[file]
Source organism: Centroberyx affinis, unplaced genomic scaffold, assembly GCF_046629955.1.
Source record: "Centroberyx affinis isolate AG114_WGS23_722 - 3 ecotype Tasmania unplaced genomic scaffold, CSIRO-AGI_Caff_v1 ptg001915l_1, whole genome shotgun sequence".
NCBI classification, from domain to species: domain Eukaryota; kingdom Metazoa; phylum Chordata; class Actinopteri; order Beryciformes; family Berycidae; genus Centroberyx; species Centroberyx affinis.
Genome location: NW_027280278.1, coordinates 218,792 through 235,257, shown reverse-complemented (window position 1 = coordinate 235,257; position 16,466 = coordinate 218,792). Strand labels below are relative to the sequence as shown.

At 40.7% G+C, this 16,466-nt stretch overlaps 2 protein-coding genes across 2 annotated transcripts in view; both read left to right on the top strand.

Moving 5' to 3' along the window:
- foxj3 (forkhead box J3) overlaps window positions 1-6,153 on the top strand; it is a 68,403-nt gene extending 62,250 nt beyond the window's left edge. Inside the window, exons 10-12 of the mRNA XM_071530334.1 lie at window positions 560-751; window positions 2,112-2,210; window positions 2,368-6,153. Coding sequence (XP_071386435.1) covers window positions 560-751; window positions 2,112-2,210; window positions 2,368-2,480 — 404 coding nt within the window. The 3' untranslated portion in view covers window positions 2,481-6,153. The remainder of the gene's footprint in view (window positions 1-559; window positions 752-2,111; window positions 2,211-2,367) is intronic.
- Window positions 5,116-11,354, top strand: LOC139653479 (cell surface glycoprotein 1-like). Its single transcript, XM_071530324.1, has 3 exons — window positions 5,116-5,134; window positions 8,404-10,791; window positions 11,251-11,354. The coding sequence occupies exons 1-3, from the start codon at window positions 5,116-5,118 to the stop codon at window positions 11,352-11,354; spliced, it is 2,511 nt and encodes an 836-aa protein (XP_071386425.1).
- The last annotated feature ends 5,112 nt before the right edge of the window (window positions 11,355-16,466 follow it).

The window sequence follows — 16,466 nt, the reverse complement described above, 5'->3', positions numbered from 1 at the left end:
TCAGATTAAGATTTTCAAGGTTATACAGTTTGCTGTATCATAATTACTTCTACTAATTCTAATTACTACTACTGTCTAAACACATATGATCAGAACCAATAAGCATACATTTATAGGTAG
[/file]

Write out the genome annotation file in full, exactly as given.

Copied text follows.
Source organism: Centroberyx affinis, unplaced genomic scaffold, assembly GCF_046629955.1.
Source record: "Centroberyx affinis isolate AG114_WGS23_722 - 3 ecotype Tasmania unplaced genomic scaffold, CSIRO-AGI_Caff_v1 ptg001915l_1, whole genome shotgun sequence".
NCBI classification, from domain to species: domain Eukaryota; kingdom Metazoa; phylum Chordata; class Actinopteri; order Beryciformes; family Berycidae; genus Centroberyx; species Centroberyx affinis.
Genome location: NW_027280278.1, coordinates 218,792 through 235,257, shown reverse-complemented (window position 1 = coordinate 235,257; position 16,466 = coordinate 218,792). Strand labels below are relative to the sequence as shown.

At 40.7% G+C, this 16,466-nt stretch overlaps 2 protein-coding genes across 2 annotated transcripts in view; both read left to right on the top strand.

Moving 5' to 3' along the window:
- foxj3 (forkhead box J3) overlaps window positions 1-6,153 on the top strand; it is a 68,403-nt gene extending 62,250 nt beyond the window's left edge. Inside the window, exons 10-12 of the mRNA XM_071530334.1 lie at window positions 560-751; window positions 2,112-2,210; window positions 2,368-6,153. Coding sequence (XP_071386435.1) covers window positions 560-751; window positions 2,112-2,210; window positions 2,368-2,480 — 404 coding nt within the window. The 3' untranslated portion in view covers window positions 2,481-6,153. The remainder of the gene's footprint in view (window positions 1-559; window positions 752-2,111; window positions 2,211-2,367) is intronic.
- Window positions 5,116-11,354, top strand: LOC139653479 (cell surface glycoprotein 1-like). Its single transcript, XM_071530324.1, has 3 exons — window positions 5,116-5,134; window positions 8,404-10,791; window positions 11,251-11,354. The coding sequence occupies exons 1-3, from the start codon at window positions 5,116-5,118 to the stop codon at window positions 11,352-11,354; spliced, it is 2,511 nt and encodes an 836-aa protein (XP_071386425.1).
- The last annotated feature ends 5,112 nt before the right edge of the window (window positions 11,355-16,466 follow it).

The window sequence follows — 16,466 nt, the reverse complement described above, 5'->3', positions numbered from 1 at the left end:
TCAGATTAAGATTTTCAAGGTTATACAGTTTGCTGTATCATAATTACTTCTACTAATTCTAATTACTACTACTGTCTAAACACATATGATCAGAACCAATAAGCATACATTTATAGGTAG